Listen. If they have the opportunity to stick their hands in their own poop, they will, and then be all, "Hey! Look what I found!"

They basically careen around in the world like wee human lint sticks except instead of lint they attract germs.

And then they come home and rub those germs all over you and stick them in your mouth in the guise of doing something cute and charming like saying, "Hi!" and pointing with their index finger and then you kiss their adorable little finger and BAM! Germs! Transferred!

And then they go sit in the corner and cackle maniacally.

I'm kidding about that last part. Because what they actually do is get down on the floor and find a hard, shriveled noodle from three days ago and promptly shove it in their mouth.

And what this all leads up to is this: India had about a week of diarrhea. Which I mistakenly attributed to milk.

Because we had the throwing up with the milk, so I put her back on formula while figuring out what to do. And then her tummy got better, and then we started slowly introducing milk - not a lot, but enough to see.

And then she started having diarrhea.

Since she's a baby, and since she will, given the opportunity, handle in her own feces, I know it won't currently embarrass her if I share details. (SCATOLOGY ALERT! Maybe a little too late, now that I think about it.)

Also, I'm sharing her details so I don't have to share mine.

Sometimes it was normal diarrhea, whatever that may be. And sometimes it was the kind of diarrhea that seems like pee, except that you know that it is not because it's brown and smells like mushroom soup would if you covered it and then left it in a warm place for like two weeks.

So there was that. We changed a lot lot lot of diapers. She was up a lot at night. We were up a lot at night. She got a hideous diaper rash. We staggered around like zombies.

And then it was over. But not really.

Because then I got it. And I realized that it sucked more than I knew. I've had approximately six pieces of toast and some noodles since Monday. Oh, and a little cereal.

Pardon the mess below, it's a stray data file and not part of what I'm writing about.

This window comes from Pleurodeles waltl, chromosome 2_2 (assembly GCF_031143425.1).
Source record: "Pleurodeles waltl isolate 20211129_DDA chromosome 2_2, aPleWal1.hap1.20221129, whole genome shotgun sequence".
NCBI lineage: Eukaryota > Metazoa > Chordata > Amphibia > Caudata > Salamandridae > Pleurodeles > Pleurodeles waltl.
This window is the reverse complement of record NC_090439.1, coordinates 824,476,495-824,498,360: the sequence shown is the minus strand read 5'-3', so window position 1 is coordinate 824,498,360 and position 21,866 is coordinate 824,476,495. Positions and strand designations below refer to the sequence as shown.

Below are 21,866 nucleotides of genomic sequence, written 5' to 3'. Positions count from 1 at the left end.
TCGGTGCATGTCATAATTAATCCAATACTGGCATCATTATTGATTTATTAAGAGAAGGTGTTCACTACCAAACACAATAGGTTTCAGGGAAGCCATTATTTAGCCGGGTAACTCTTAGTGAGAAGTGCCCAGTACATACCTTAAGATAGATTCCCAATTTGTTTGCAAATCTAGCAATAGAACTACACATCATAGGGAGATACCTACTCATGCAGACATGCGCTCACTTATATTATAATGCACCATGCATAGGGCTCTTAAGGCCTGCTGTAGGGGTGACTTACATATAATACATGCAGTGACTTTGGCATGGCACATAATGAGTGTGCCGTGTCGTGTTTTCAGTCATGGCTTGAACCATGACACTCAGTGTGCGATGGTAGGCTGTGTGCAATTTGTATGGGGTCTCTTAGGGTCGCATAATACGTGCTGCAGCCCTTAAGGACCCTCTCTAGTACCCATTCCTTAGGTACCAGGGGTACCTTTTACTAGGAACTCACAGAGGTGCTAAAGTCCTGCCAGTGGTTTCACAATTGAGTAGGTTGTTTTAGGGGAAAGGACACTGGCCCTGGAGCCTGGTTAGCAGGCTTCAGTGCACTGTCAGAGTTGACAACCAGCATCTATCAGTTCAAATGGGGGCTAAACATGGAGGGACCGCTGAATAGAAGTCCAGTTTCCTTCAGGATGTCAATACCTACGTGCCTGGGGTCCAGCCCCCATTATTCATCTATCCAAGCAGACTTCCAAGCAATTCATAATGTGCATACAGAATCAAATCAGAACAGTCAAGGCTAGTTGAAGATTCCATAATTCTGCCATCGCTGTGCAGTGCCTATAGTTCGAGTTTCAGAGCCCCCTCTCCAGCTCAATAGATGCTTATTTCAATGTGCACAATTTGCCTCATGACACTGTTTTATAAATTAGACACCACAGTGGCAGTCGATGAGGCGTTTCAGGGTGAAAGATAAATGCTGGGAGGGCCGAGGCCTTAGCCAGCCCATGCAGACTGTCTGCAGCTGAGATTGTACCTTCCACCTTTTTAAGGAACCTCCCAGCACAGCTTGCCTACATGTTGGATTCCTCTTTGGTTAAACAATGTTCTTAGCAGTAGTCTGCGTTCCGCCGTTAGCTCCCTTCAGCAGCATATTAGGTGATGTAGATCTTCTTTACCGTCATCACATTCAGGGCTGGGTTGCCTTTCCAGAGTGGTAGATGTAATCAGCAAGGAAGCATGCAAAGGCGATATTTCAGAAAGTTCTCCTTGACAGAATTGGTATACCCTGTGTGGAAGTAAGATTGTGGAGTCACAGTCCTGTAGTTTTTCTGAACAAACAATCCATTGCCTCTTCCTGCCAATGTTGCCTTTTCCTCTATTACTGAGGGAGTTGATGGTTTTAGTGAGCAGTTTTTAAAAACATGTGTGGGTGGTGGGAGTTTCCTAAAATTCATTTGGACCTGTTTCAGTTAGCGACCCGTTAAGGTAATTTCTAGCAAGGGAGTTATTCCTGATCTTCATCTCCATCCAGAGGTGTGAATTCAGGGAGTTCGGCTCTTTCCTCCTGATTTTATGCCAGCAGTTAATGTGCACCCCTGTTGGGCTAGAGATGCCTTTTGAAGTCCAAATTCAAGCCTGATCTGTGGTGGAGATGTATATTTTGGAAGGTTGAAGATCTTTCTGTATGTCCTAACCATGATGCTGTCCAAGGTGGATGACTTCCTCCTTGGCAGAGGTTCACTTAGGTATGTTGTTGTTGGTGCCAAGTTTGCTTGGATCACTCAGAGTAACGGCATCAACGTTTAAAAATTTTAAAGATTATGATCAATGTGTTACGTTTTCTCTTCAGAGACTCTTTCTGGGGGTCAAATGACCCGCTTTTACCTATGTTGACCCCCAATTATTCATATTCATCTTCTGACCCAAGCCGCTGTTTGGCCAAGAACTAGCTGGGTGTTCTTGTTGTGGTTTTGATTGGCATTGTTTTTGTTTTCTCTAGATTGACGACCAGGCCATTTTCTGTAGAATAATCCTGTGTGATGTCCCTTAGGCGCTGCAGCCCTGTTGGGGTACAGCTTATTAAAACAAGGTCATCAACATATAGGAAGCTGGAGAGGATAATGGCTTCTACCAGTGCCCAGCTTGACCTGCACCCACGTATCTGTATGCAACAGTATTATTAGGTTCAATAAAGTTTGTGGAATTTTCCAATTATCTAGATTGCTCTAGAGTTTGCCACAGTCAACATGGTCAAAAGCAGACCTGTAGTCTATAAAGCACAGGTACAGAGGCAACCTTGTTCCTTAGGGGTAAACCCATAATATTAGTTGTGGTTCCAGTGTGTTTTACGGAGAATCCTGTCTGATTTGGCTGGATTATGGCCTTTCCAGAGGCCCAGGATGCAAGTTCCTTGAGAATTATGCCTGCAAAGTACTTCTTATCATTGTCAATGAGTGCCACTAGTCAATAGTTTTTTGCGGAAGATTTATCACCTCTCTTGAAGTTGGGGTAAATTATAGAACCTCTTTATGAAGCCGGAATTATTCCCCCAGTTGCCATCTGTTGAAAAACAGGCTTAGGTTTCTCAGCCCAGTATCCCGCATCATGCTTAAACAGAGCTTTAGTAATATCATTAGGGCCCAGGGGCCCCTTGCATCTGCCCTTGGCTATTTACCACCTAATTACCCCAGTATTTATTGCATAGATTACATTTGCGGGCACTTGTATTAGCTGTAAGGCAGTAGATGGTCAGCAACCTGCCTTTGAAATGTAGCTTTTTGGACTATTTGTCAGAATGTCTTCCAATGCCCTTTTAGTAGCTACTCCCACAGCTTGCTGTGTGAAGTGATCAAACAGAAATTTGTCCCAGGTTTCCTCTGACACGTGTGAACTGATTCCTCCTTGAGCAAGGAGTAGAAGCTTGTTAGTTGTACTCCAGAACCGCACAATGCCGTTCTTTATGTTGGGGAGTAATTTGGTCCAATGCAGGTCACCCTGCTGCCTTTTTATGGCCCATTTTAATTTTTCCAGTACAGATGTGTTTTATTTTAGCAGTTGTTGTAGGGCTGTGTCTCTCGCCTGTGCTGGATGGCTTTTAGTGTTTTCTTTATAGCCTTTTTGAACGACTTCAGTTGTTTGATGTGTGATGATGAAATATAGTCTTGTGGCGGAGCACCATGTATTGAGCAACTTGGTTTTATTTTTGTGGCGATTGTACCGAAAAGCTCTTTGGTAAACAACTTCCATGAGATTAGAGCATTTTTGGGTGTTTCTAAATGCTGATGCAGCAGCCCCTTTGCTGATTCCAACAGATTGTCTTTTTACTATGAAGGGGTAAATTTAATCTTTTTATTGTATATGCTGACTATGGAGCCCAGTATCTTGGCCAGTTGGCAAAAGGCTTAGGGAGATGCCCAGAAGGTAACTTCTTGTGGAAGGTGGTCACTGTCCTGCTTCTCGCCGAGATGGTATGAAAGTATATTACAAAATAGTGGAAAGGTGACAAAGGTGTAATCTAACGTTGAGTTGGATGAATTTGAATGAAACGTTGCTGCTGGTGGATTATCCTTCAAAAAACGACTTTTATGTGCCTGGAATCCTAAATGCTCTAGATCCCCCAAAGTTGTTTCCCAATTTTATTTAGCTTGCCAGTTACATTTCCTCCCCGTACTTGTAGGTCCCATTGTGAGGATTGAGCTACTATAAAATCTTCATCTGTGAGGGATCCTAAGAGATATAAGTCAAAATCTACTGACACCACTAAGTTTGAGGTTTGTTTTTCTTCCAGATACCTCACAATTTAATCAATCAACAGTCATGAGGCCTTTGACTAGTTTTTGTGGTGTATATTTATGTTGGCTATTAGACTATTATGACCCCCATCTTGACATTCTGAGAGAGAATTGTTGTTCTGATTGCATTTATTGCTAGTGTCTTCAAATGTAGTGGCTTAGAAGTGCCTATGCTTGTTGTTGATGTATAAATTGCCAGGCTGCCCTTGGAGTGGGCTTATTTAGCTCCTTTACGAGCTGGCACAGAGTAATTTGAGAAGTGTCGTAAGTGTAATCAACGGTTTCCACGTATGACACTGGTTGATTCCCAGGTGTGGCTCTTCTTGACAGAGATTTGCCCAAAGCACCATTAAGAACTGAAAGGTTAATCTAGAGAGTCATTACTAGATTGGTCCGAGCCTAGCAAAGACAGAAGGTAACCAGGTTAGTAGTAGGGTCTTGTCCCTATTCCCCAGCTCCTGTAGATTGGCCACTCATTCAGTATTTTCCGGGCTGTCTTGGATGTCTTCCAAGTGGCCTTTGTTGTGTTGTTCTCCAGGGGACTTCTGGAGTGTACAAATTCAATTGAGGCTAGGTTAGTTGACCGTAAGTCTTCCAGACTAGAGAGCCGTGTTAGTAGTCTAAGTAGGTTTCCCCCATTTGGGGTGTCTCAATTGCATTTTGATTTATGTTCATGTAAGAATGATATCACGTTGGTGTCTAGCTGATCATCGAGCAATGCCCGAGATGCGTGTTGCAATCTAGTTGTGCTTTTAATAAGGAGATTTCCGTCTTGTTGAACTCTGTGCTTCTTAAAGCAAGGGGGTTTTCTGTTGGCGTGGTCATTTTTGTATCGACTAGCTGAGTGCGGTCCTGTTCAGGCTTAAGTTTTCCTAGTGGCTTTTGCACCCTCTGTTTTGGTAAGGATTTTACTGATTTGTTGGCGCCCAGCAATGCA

I'm still afraid to eat, right now, as I type.

But poor little India. I just had no idea how terrible she felt.

Because Monday night, my whole body hurt. My skin hurt. My head hurt. My stomach was upset. I was exhausted. I had chills. I had fever dreams. I thought I was getting the flu.

Tuesday my mom took care of India, while I alternated between bed and bathroom. If I didn't eat or drink, then it was less of an issue. But you know, I'd get hungry or thirsty, as you do, and then...

Wednesday was even more about both places.

Nick called to see how I was feeling and I said, "Pretty crappy!" Which made me laugh which made me almost shit the bed.


I told Nick he's lucky I have cat-like reflexes and excellent sphincter control.

Yesterday, I forced myself to go to the office, because I felt marginally better, and I had a shit-ton (hahahaha...ha...ha) to do.

I wore a maxi-pad so that in the event of a crisis, I'd be able to make it to the bathroom.

Because I'm a smarty-pants. HAHaha...

Wednesday, May 08, 2013

I can still hear the baby grand in the background.

On June 1, I will be walking 18 miles overnight in the 2013 Out of the Darkness Overnight Walk.

When I first heard about it, which was only about a week ago, it struck such a chord. Suicide, as any of you who have been with me for some time know, is all too personal an issue for my family. This month - either May 15 or 16 - marks the four-year anniversary of my dad's death.

You have to agree to raise at least $1,000. As a person who doesn't like to ask others for favors, let alone money, I was nervous when setting up my page. How am I going to get people to give me $1,000?

Nick said, "It's not like you're asking people to give money for you to enjoy yourself in Paris. This is suicide we're talking about. Saving people's lives. Put $2,500 as your fundraising goal."

So I did.

I put a message on Facebook, and quickly raised almost that amount. So I upped my goal. And I upped it again. Because every dollar matters.

If you are able and inclined to donate to the walk, here's my fundraising page. If you are unable to contribute, I so appreciate your kindness and support.

I'm also putting a badge on my sidebar. I hope this doesn't bug people. As Nick said, it's not for Paris.

Initially, I thought I was walking for my dad. And then I realized I'm also walking for my uncle, who I've never talked about here. I'm walking for friends, dear friends, who have attempted suicide and thank God are still with us. I'm walking for the myriad friends I've had over the years who have struggled with depression.

And that's just the people I know.

I'm walking for people who have written to me at LG to thank me for writing about suicide, who have shared their own stories of attempts, of depression. I don't know them in person, but I'm walking for them.